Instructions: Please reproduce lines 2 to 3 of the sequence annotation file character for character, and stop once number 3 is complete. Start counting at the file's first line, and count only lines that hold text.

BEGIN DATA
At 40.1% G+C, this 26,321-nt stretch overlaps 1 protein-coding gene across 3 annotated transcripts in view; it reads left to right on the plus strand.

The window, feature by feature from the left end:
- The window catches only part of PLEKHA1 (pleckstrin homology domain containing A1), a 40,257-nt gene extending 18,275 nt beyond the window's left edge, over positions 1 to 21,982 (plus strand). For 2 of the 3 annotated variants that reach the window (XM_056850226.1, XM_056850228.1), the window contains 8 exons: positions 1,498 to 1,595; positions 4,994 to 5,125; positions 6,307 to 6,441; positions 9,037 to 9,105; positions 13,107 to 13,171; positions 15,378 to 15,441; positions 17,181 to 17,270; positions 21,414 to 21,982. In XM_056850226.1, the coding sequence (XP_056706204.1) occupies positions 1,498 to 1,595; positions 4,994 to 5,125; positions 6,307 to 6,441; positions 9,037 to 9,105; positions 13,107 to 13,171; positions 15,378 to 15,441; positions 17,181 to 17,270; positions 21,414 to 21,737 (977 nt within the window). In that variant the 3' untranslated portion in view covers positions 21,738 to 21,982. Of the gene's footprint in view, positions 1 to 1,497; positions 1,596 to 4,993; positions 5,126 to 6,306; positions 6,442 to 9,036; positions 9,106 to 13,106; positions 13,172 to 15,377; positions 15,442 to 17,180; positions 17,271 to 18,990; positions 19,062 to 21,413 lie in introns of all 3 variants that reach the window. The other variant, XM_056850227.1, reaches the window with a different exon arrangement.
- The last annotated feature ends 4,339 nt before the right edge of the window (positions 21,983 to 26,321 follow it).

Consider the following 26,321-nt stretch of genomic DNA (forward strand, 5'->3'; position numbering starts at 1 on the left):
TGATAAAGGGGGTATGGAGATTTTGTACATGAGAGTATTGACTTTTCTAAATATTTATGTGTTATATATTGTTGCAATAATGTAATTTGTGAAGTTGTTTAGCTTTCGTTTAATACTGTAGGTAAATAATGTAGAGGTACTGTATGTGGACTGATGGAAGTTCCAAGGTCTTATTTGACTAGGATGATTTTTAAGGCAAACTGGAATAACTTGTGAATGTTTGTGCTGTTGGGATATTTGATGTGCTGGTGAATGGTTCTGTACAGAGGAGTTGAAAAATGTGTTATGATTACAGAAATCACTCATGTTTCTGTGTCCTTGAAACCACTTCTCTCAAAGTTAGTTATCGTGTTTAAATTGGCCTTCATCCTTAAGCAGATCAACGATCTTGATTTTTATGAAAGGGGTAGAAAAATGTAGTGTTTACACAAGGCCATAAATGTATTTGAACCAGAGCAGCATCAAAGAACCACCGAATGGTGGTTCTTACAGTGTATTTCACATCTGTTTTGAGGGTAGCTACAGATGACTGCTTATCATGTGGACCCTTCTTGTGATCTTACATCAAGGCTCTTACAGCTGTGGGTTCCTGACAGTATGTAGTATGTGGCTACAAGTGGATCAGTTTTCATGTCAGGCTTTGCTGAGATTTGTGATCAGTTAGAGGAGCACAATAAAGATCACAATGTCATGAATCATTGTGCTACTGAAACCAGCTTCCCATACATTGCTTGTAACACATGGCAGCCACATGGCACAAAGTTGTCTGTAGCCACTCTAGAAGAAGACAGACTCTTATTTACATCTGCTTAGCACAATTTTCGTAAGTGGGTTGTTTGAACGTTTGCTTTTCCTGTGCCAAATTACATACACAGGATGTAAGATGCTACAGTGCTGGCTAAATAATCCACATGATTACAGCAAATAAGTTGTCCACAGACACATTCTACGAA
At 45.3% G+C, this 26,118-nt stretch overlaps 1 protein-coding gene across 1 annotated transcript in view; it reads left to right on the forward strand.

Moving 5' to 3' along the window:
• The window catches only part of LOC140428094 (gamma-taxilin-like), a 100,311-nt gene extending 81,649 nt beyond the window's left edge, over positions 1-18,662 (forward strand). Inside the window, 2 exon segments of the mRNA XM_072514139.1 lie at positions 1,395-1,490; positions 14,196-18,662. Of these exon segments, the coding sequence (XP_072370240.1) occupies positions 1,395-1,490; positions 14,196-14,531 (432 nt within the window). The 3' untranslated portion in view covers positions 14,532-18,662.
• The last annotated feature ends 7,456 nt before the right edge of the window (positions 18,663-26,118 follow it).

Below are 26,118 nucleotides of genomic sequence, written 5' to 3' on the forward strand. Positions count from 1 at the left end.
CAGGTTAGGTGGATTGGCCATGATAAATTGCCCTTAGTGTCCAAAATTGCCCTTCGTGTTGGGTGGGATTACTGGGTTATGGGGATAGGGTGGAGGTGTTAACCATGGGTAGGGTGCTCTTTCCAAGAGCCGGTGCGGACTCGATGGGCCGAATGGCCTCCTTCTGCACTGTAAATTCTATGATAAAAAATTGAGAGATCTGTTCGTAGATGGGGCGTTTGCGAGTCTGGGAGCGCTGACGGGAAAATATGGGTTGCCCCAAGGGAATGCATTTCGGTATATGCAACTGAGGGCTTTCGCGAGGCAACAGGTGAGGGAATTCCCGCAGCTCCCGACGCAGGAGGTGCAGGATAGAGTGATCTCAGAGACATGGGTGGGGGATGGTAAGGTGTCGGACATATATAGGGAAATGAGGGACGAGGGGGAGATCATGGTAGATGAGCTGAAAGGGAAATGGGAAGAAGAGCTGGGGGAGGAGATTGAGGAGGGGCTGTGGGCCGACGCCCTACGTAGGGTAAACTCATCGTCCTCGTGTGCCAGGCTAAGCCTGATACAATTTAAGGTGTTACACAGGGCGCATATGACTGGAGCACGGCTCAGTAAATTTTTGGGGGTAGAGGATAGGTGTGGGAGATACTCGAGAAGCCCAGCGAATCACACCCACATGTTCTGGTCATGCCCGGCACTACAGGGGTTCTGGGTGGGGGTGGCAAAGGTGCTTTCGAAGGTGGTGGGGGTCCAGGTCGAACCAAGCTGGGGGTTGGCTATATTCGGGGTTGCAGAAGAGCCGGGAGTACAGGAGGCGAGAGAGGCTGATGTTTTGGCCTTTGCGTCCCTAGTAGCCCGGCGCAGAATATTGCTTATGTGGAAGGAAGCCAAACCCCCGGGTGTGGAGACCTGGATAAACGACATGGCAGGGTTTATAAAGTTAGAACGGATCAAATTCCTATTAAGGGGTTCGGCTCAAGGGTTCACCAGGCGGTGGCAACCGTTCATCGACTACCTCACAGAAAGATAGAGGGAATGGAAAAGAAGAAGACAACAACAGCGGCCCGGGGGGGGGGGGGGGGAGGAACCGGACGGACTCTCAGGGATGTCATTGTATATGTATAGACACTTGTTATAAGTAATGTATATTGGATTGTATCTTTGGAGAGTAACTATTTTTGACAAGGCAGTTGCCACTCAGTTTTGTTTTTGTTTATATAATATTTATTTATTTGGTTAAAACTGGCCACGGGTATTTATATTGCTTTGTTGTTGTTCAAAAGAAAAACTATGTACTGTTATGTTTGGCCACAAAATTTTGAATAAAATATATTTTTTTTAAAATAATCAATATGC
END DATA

The window, feature by feature from the left end:
- The window catches only part of PLEKHA1 (pleckstrin homology domain containing A1), a 40,257-nt gene extending 18,275 nt beyond the window's left edge, over positions 1 to 21,982 (plus strand). For 2 of the 3 annotated variants that reach the window (XM_056850226.1, XM_056850228.1), the window contains 8 exons: positions 1,498 to 1,595; positions 4,994 to 5,125; positions 6,307 to 6,441; positions 9,037 to 9,105; positions 13,107 to 13,171; positions 15,378 to 15,441; positions 17,181 to 17,270; positions 21,414 to 21,982. In XM_056850226.1, the coding sequence (XP_056706204.1) occupies positions 1,498 to 1,595; positions 4,994 to 5,125; positions 6,307 to 6,441; positions 9,037 to 9,105; positions 13,107 to 13,171; positions 15,378 to 15,441; positions 17,181 to 17,270; positions 21,414 to 21,737 (977 nt within the window). In that variant the 3' untranslated portion in view covers positions 21,738 to 21,982. Of the gene's footprint in view, positions 1 to 1,497; positions 1,596 to 4,993; positions 5,126 to 6,306; positions 6,442 to 9,036; positions 9,106 to 13,106; positions 13,172 to 15,377; positions 15,442 to 17,180; positions 17,271 to 18,990; positions 19,062 to 21,413 lie in introns of all 3 variants that reach the window. The other variant, XM_056850227.1, reaches the window with a different exon arrangement.